Tag Archives: Relationships

Your Rollover Options

ira rollover 3Untitled-logoLeaving your job can be hectic, whether you’re retired, laid off or moving to a new company.  It may not cross your mind to take care of your previous employer-sponsored retirement plan, but this is an important box to check during your transition.


You have four options when it comes to your retirement assets: leave them with your former employer, roll them over into your new employer’s retirement plan, roll them over into an IRA or cash out. As with most financial decisions, there are pros and cons to each choice, and your specific circumstances may make one choice more appealing than the others.

Leave assets in your former employer’s plan

You can choose to leave your investments where they are when you leave your job, though you will not be eligible to continue making contributions. This is the default option if you choose to do nothing. However, if simplifying your retirement savings is your goal, this is probably not the route for you. If you leave your investments behind at each company, you’ll have various accounts to keep track of throughout your career and distributions to take from each during retirement. Keeping in touch withCapture roll.JPG former employers can be difficult. Your old plan may also have high fees, limited flexibility or poor allocation options when compared with an IRA or your new employer’s plan. If your retirement account has less than $5,000, your former employer has the option of cashing you out of the plan, incurring taxes and penalties. Avoid getting cashed out by rolling the money over when you leave the company.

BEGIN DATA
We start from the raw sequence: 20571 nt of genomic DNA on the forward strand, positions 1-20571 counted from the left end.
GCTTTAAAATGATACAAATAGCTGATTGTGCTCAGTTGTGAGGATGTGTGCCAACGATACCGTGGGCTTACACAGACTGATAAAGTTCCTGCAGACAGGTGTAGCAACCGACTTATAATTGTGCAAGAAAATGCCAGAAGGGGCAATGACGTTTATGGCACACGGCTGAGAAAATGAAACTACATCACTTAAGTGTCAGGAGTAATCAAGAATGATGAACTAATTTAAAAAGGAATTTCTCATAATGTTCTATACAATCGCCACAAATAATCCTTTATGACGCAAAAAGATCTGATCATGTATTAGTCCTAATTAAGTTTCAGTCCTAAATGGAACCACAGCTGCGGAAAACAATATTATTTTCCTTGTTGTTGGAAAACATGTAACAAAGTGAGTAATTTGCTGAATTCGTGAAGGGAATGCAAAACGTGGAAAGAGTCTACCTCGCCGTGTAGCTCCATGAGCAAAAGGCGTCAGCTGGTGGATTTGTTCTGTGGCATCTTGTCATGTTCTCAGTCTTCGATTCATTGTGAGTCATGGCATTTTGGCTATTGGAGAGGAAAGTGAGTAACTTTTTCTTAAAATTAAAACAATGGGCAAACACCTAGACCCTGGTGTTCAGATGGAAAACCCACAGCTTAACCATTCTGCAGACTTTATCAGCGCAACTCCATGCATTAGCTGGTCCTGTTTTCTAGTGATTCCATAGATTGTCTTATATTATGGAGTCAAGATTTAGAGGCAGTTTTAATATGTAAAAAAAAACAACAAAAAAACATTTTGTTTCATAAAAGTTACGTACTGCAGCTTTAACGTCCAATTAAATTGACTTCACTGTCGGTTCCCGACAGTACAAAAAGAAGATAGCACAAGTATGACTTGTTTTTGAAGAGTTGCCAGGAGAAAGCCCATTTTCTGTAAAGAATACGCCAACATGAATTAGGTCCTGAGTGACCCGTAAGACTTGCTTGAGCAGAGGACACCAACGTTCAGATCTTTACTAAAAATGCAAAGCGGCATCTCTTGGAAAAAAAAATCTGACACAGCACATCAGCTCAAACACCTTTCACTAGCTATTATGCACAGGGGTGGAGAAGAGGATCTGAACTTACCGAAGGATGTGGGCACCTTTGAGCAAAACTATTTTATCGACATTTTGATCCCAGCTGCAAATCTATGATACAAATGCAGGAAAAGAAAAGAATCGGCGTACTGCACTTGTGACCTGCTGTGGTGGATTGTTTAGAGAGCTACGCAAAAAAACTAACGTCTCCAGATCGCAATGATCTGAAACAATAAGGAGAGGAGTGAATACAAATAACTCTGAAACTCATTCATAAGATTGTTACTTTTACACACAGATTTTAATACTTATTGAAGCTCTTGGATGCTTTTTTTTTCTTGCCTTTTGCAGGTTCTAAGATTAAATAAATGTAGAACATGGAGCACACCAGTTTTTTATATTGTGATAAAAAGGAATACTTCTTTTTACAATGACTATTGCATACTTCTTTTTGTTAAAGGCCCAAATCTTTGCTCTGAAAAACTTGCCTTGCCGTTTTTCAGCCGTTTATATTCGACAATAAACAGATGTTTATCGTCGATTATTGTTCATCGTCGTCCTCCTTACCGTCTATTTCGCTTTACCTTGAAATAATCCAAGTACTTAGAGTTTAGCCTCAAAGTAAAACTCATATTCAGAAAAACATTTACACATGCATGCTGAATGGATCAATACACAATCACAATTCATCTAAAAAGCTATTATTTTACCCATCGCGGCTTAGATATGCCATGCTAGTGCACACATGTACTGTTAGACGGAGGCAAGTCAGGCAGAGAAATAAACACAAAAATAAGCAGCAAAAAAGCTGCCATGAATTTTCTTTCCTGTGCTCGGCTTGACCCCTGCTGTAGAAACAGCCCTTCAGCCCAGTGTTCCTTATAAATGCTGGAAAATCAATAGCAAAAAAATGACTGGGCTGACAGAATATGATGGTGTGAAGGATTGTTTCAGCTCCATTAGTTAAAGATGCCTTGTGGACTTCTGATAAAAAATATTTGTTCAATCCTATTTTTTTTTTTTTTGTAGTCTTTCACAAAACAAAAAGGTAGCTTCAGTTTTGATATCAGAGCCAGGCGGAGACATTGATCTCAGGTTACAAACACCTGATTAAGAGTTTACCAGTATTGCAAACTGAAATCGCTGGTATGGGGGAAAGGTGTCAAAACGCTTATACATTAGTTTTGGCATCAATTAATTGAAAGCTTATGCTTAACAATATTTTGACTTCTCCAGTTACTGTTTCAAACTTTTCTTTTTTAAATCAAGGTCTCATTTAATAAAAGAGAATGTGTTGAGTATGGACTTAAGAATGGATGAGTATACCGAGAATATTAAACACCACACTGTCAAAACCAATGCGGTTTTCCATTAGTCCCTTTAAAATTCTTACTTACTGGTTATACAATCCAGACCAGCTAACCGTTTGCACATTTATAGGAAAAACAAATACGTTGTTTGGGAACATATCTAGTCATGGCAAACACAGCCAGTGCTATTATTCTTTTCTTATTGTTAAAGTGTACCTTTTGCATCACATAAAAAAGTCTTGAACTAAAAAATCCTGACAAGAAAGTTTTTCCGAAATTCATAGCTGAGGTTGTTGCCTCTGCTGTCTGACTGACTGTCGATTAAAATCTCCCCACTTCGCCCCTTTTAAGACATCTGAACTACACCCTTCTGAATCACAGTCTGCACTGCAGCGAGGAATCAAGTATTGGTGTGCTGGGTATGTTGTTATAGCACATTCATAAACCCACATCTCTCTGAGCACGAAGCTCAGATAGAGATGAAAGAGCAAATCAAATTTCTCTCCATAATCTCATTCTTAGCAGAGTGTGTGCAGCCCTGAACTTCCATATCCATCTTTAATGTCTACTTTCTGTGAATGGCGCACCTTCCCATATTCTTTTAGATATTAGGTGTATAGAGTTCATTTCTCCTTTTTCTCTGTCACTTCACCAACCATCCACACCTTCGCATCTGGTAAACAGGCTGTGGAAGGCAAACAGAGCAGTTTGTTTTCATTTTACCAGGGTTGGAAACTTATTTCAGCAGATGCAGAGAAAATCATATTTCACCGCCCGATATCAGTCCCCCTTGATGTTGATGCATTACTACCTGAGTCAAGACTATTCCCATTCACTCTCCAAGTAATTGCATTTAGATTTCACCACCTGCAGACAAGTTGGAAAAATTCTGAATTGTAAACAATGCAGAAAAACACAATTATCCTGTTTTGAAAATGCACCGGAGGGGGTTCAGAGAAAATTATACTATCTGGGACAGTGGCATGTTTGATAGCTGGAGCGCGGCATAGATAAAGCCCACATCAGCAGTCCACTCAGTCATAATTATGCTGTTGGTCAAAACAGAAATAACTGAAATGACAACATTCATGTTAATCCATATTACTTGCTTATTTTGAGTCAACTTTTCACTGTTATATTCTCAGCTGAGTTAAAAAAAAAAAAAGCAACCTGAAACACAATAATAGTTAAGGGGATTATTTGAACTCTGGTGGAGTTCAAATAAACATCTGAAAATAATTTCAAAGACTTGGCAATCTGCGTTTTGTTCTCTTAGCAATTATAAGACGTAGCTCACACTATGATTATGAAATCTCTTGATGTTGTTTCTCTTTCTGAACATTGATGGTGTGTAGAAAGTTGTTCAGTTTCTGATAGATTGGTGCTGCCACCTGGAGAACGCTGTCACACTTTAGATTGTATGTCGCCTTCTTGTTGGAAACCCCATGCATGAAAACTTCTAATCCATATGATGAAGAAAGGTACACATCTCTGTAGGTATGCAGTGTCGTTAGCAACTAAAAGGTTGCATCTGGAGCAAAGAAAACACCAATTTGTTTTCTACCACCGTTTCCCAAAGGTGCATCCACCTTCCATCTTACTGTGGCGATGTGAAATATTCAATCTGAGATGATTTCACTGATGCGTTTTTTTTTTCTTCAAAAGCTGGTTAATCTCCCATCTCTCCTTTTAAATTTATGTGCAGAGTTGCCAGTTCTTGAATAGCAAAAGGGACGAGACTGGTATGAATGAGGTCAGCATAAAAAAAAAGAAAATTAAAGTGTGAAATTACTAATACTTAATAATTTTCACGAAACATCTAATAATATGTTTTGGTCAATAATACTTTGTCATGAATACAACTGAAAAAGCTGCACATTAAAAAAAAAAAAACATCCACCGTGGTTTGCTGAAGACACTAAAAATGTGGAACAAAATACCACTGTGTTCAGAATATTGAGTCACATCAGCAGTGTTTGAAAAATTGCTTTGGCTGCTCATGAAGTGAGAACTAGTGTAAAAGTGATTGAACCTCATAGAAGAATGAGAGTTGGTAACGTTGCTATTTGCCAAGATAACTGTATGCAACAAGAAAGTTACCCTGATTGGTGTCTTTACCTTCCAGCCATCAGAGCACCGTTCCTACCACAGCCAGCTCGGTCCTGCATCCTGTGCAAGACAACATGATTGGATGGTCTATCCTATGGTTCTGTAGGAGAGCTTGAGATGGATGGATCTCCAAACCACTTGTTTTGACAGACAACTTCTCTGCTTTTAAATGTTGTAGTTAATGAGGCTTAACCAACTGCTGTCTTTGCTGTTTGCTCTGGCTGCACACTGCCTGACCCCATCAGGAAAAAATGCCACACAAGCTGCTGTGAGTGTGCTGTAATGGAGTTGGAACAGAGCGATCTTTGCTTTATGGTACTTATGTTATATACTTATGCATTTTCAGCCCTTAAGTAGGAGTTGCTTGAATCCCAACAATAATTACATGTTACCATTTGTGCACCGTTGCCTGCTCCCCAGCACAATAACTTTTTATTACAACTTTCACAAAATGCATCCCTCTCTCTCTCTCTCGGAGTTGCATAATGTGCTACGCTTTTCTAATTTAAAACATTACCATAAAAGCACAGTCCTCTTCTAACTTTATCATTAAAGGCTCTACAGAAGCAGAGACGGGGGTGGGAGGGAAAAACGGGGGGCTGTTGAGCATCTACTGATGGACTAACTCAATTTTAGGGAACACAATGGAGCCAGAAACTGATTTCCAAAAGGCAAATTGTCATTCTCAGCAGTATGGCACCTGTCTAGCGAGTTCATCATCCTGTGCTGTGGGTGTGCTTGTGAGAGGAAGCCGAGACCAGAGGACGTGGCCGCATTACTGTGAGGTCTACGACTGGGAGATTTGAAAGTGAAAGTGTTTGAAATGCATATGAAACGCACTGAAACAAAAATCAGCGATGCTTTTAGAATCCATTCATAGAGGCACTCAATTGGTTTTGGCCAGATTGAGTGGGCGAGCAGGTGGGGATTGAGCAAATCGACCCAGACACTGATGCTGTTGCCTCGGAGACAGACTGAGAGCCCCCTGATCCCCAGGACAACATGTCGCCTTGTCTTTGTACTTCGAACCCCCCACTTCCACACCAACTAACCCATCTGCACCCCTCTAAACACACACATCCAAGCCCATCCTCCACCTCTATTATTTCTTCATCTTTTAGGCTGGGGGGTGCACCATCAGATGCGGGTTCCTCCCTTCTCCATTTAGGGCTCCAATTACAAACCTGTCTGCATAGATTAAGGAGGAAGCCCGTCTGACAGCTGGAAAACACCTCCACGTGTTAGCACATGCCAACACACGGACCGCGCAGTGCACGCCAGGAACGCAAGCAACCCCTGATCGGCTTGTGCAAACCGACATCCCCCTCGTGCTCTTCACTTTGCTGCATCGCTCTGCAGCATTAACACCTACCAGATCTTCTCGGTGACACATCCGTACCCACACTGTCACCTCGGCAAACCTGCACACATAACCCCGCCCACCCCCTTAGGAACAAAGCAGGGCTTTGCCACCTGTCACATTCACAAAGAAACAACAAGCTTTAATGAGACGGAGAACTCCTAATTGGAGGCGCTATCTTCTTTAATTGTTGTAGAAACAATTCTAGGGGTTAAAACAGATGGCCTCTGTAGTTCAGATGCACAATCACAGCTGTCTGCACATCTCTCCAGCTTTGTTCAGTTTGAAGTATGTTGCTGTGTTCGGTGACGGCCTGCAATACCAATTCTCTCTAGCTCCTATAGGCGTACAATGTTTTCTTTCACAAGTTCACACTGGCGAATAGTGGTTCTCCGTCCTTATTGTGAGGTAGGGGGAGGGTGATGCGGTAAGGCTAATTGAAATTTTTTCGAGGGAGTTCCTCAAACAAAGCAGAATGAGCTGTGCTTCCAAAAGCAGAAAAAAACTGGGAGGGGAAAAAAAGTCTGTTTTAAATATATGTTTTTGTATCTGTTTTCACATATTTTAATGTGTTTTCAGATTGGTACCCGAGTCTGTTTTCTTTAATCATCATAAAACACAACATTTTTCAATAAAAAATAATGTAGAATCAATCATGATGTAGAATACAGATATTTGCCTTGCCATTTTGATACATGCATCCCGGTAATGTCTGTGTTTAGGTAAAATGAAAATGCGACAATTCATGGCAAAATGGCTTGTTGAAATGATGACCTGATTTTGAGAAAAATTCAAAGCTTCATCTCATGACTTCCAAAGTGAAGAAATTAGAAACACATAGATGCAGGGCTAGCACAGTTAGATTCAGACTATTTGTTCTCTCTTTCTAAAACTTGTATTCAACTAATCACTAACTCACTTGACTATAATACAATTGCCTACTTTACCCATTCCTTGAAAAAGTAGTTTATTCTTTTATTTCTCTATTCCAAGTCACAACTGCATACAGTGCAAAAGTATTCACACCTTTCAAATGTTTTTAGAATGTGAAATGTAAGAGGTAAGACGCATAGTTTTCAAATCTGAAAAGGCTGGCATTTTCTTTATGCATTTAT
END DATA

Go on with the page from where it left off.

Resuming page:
There are some advantages to leaving your money with your former employer. For instance, some large companies have access to lower-cost institutional funds that your new employer might not offer. In this case, it would be cheaper for you to stay with the old plan than to roll over into a new plan or IRA. Additionally, if you’re 55 or older when you leave your job, you may be eligible for penalty-free withdrawals (though income tax would still apply), so keeping your investment in your former plan could give you access to money sooner.

Rollover into new employer’s plan

A rollover is moving assets from one account to another while avoiding taxes and penalties. You can move your assets from your old employer’s plan to your new employer’s plan seamlessly without losing any money. Choosing this option is advantageous because your assets will continue to grow in a tax-advantaged account, and you won’t have to start over at each new company. You can rollover assets from a Roth 401(k) to a traditional 401(k) and vice versa, as long as both plans allow for it. If your new company has a better selection of investments or lower prices than your previous employer, it makes more sense to do a rollover. This way, you can also avoid having to keep track of old accounts with former employers.

Rollover into an IRA

In general, an IRA will offer you the most versatility and flexibility, so if you’re unhappy with either your former or current employer’s plans, an IRA may be a better bet. An IRA can also be more convenient, because you won’t have to worry about rolling it over again if you leave your job in the future. One feature unique to IRAs is the ability to take penalty-free distributions early (before the age of 59 ½) in order to pay for your first home or qualified higher education expenses. You’ll still pay income tax on the distributions, but you’ll avoid the fees that you’d accrue if you cashed out of an employer plan. An IRA can also be a great vehicle for your heirs, who have the option of stretching out required minimum distributions with a traditional IRA, or avoiding them altogether with a Roth IRA.

There are two types of rollovers, whether you’re rolling your money into a new employer plan or an IRA. A direct rollover is from plan to plan. No taxes are withheld, no penalties are owed and no money crosses your hands. For an indirect rollover, your previous plan administrator writes a check to you, withholding 20 percent for taxes. You’ll have 60 days to transfer it to your new plan or IRA. If you exceed 60 days, you won’t get the 20 percent in taxes back when you file a return, and you’ll owe an additional 10 percent penalty for early withdrawals. A direct rollover is a simpler, safer route, but you’ll have to make sure you have an IRA or new employer plan established first.

Cash out